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Fungal infection

Number of Predominant underlying condition Response patients treated (proportion of patients affected) rate (%)

Oropharyngeal and oesophageal candidiasis105 Central nervous system infections93 Cryptococcal meningitis93 Invasive aspergillosis104 Invasive aspergillosis due to Aspergillus fumigatus43 Invasive aspergillosis due to Aspergillus terreus43 Fusariosis103 Zygomycosis98 Histoplasmosis100 Coccidioidomycosis101 Pseudallescheriasis106

199 10* 29 107 8 9 20 23 7 15 7

HIV/AIDS (100%) Haematological malignancy (40%) HIV/AIDS (97%) Haematological malignancy (74%) Haematological malignancy (100%) Haematological malignancy (100%) Haematological malignancy (75%) Haematological malignancy (61%) HIV/AIDS (43%) Not reported Haematological malignancy (43%)

75 50 48 42 50 44 45 70 83 73 43

*Aspergillus fumigatus (three patients), Pseudallescheria boydii (two patients); Aspergillus spp, Coccidioides immitis, Histoplasma capsulatum, Ramichloridium mackenziei, and Apophysomyces elegans plus a Basidiomycetes species (in one patient each).

Table 3: Recent clinical trials of posaconazole as salvage therapy against difficult-to-treat fungal infections

of the eight patients treated.118 Therefore, posaconazole might be a therapeutic option for invasive fungal infections refractory to other triazoles, including voriconazole.117,118 The empiric use of posaconazole among voriconazole-pretreated patients with suspected invasive fungal infections needs to be studied. A multicentre, randomised, open-label, parallel-group study evaluating the efficacy of posaconazole in patients with refractory invasive fungal infections or febrile neutropenia that required empiric antifungal therapy showed complete or partial clinical responses in nine (43%) of 21 patients with invasive fungal infections and 45 (63%) of 71 patients with febrile neutropenia.82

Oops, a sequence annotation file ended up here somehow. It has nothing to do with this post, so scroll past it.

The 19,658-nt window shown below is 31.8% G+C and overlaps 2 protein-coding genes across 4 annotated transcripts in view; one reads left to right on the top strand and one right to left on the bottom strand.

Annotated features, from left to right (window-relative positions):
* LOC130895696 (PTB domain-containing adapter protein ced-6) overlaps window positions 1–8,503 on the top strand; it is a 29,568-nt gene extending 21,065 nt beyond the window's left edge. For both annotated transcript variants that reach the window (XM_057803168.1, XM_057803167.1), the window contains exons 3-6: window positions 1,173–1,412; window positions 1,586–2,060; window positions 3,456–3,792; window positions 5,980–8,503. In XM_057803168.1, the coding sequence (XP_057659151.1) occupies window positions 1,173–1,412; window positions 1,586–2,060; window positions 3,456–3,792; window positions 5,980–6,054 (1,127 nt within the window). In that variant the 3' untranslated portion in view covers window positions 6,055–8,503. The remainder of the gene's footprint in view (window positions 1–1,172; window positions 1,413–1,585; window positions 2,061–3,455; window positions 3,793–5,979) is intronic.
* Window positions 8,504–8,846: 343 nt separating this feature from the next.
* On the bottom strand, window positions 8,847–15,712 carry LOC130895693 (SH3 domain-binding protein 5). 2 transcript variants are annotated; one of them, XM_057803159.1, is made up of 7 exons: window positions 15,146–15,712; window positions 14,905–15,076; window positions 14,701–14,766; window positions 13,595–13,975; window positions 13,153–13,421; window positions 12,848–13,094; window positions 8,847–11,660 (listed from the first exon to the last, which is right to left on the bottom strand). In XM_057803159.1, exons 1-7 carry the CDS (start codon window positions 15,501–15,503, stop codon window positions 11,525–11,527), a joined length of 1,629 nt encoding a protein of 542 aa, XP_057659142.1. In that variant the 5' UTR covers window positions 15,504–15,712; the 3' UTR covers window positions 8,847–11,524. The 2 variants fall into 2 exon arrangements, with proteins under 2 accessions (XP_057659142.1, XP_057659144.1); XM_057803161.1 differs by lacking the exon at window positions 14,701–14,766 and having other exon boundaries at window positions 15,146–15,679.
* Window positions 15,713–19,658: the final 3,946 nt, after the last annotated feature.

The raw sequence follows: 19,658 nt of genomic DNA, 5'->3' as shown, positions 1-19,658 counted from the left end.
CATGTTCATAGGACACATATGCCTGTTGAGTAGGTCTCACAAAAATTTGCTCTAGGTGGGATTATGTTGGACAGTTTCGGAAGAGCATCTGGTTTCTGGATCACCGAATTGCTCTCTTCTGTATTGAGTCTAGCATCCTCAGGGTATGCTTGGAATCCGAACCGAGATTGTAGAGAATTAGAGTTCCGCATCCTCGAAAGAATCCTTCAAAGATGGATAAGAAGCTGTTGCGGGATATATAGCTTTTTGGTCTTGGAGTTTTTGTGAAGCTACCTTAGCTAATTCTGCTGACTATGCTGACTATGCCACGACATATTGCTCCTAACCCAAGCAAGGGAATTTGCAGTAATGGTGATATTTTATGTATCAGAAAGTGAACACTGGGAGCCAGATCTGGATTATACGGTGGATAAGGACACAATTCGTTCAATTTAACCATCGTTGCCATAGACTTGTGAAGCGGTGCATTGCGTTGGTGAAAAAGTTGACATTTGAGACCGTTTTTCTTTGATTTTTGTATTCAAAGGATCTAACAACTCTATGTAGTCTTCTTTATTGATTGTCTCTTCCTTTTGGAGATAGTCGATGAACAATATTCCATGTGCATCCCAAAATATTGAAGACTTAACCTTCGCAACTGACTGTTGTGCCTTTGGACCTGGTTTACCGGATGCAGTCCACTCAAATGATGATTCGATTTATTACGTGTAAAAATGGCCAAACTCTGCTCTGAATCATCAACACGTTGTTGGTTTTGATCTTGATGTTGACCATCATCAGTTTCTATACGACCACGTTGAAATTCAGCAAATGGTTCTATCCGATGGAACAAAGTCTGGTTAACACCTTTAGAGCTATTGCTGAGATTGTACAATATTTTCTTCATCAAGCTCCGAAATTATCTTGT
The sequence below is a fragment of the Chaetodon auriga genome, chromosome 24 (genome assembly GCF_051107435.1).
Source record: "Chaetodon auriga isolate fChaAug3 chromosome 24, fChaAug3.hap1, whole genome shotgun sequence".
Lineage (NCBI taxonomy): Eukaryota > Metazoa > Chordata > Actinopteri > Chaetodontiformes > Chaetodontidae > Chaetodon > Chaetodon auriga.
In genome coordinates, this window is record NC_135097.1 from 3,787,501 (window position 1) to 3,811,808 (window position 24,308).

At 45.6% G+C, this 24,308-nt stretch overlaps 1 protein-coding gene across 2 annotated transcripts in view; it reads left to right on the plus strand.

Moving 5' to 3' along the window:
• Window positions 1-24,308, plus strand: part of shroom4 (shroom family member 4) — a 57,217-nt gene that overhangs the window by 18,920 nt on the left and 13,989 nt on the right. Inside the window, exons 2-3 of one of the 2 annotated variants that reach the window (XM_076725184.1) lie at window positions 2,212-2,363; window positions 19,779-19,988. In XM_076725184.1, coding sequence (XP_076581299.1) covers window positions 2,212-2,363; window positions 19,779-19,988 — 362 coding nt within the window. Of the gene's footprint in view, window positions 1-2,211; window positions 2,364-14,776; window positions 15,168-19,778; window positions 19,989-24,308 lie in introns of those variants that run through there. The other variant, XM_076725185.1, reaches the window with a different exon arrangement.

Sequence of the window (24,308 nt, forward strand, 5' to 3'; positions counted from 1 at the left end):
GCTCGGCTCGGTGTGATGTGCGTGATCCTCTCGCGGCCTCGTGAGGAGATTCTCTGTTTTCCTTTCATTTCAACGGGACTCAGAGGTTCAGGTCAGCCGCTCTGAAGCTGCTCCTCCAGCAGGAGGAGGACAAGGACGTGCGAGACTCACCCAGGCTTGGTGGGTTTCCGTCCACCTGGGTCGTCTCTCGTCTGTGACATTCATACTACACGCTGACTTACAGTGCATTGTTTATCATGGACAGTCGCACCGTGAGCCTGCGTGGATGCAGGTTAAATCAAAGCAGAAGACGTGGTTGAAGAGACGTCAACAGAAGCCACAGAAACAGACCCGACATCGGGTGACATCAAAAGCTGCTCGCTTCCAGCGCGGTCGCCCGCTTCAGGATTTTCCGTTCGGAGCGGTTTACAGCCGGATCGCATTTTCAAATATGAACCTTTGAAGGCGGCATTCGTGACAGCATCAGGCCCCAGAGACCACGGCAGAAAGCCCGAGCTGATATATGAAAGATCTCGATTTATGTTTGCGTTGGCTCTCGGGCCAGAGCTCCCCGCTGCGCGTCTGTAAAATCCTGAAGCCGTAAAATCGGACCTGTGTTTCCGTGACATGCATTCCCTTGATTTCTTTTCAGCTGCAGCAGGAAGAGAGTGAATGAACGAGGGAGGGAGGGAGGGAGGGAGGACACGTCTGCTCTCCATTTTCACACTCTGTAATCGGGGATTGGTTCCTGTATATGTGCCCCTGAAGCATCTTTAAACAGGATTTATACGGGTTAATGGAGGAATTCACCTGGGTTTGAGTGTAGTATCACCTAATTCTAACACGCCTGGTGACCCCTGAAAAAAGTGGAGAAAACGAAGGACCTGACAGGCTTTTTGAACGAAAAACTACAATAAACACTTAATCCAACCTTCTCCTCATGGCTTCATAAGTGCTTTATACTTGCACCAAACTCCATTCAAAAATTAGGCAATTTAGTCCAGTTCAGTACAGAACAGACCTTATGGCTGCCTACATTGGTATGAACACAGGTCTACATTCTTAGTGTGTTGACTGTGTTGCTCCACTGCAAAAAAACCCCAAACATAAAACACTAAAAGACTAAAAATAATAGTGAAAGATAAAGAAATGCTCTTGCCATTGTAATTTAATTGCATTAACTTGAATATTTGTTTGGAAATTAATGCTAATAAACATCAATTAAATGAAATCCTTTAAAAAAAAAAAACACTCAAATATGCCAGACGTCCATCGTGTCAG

Yeast infections Posaconazole (50–400 mg orally) was as effective as fluconazole (100 mg orally) in two randomised Adverse effect Gastrointestinal effects Nausea Vomiting Abdominal pain Diarrhoea Constipation, anorexia Flatulence Headache Fever Dry mouth Asthenia Dizziness, confusion Musculo-skeletal pain Hypotension Menstrual disorder Raised liver function tests Neutropenia Eye pain Rash Less common: asthenia,* fatigue, weight loss, somnolence, meningitis,* and peripheral neuropathy*

Patients affected (%) 18 5–11 4–9 5–9 4–12 5–7 4–6 5–17 12 9 4 6 7 6 6 1–5 7 4 3 1

*Observed after 6 months of therapy

Table 4: Adverse effects associated with posaconazole therapy

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Reference(s) 16,33,82,87,88 103,105,107, 119,137,138

33,82,87,103,104, 106,136,137 107 87,138 16,107,137* 87,107,138 107 107 33 33,103,105,137,138 103,105,137,138 107 93 33,87,137